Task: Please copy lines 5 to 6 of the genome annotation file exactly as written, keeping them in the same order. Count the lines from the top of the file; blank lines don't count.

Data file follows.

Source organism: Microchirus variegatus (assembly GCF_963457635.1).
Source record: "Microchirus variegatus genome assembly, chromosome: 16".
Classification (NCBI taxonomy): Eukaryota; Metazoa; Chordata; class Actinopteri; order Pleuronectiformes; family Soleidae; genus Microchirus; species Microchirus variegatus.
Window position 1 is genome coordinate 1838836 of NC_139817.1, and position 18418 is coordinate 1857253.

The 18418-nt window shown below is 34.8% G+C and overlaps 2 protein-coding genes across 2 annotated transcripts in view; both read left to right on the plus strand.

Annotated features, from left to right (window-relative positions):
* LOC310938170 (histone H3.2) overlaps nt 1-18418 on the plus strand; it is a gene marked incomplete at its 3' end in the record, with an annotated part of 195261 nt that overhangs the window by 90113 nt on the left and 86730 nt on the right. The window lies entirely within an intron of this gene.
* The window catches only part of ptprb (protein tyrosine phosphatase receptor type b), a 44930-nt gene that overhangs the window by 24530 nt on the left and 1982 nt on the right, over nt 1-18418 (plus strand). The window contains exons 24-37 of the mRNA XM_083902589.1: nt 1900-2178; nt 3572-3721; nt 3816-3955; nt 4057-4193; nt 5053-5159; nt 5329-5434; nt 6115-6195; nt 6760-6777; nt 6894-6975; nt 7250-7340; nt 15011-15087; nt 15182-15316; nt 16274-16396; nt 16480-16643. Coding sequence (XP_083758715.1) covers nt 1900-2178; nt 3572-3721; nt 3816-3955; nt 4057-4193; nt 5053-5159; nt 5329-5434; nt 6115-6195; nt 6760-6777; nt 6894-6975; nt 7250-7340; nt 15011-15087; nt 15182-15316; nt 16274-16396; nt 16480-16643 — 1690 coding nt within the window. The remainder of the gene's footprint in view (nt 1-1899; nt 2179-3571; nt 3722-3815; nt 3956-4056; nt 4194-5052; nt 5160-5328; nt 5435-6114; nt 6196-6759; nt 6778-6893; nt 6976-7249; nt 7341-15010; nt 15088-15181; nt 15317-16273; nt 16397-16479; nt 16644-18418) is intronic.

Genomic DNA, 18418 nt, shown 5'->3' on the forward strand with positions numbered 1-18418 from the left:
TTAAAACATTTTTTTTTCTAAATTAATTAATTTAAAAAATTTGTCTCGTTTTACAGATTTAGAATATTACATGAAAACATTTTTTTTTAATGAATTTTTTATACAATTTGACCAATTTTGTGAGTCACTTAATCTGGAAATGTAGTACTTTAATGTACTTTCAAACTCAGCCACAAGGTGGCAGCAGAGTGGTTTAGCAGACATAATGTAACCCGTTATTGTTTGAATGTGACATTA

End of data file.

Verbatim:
The 18418-nt window shown below is 34.8% G+C and overlaps 2 protein-coding genes across 2 annotated transcripts in view; both read left to right on the plus strand.

Annotated features, from left to right (window-relative positions):